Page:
Tenant advocacy and property leasing services are a good part of commercial and retail real estate. You can do something with that. In today’s podcast, John Highman shares how you can work into this part of the industry and why that is a good idea.
Know all the local tenants and the upcoming lease expiries in the local area. As you talk to ever more local businesses you can track the predictable lease expiry dates. You can also track the options of extended lease periods. Either way, there will be tenants requiring local leasing information and negotiation assistance. Are you the person to help them?
The fact of the matter is that they will need expert help; that is why I said that it is best to focus on the larger companies and corporations. They are generally the tenants that will pay handsomely for expert leasing help. Lock them in with a client relationship and a commission agreement for a satisfactory outcome.
When you have a commercial property to take to the market, you can do so with great effect if you follow some simple rules. In today’s podcast, you can learn how to tap into your real estate market with greater effect.
The client or the owner of a commercial office building
wants to know that you have a definite plan and a ‘toolbox’ of strategies that
you can apply to their leasing challenge.
The ‘generic’ approach to office leasing
doesn’t work anymore. You are the
Be more specific with your
leasing engagements with properties and clients. Put the client’s
property leasing requirement firmly into the property market in your location
and build your leasing stories and tactics around that.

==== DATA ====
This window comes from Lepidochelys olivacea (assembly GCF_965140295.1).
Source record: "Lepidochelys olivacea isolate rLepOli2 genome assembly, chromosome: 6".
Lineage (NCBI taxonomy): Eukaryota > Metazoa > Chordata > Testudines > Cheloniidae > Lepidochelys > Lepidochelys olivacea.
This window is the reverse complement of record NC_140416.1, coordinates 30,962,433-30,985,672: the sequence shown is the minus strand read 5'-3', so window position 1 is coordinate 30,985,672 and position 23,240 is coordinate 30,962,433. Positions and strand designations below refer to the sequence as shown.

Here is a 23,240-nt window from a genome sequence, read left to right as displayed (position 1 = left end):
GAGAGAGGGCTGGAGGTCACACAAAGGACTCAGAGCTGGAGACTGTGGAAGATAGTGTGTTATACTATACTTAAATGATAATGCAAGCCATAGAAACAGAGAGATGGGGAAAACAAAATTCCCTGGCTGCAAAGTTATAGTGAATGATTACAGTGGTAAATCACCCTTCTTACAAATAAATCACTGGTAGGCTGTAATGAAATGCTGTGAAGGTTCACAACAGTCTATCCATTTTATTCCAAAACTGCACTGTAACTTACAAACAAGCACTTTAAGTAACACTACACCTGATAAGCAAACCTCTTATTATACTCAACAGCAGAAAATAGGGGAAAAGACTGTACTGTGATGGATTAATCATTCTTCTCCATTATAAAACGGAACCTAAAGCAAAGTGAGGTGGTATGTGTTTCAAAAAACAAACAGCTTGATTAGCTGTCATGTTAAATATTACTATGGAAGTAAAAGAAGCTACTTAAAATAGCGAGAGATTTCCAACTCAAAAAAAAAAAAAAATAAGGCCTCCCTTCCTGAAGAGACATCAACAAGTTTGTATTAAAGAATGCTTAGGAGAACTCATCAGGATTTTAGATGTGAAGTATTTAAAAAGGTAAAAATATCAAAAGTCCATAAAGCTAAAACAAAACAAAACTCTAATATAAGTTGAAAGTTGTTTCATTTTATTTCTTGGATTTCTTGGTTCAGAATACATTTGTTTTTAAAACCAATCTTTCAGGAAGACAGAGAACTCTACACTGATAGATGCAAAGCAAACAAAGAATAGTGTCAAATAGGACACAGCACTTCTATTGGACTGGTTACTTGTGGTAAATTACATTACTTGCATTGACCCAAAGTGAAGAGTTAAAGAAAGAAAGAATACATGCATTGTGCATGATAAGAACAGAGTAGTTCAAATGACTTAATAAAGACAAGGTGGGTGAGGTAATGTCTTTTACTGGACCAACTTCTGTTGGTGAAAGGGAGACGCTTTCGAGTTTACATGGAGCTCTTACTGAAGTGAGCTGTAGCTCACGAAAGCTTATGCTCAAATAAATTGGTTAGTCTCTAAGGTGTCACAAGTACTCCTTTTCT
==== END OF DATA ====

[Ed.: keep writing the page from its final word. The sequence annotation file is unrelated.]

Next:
Asking the Right Leasing Questions
There is no ‘one fits
all’ approach to finding tenants and filling any vacancies in office leasing. Be specific when you try to help your
landlord clients with their leasing challenge; put some ‘purpose’ into your
leasing plan and provide ‘clear strategies’.
Here are some ways you can do that:
Know the major buildings locally – As part of any leasing project, be aware of the other buildings in the location that could have an impact on your client’s property and the known or upcoming vacancies. There will need to be a ‘point of difference’ to help your property with its leasing requirements stand out as relevant and valuable to tenants and local businesses. How can you do that?
Target tenants and businesses – Certain tenant types will match your vacancies in your listed property. The marketing of the vacancies then becomes more direct and specific. Build a plan of specific marketing to reach out into the best tenants and businesses that you think would be good candidates to occupy your listed property.
Vacancy reduction is normally achieved through tenant attraction and retention – Every exclusive leasing appointment should have a tenant attraction and retention plan. That will involve some specific rents and lease offerings with existing tenants. Each year those plans can be modified as part of the property strategy and plan. You can do that with or for the landlord.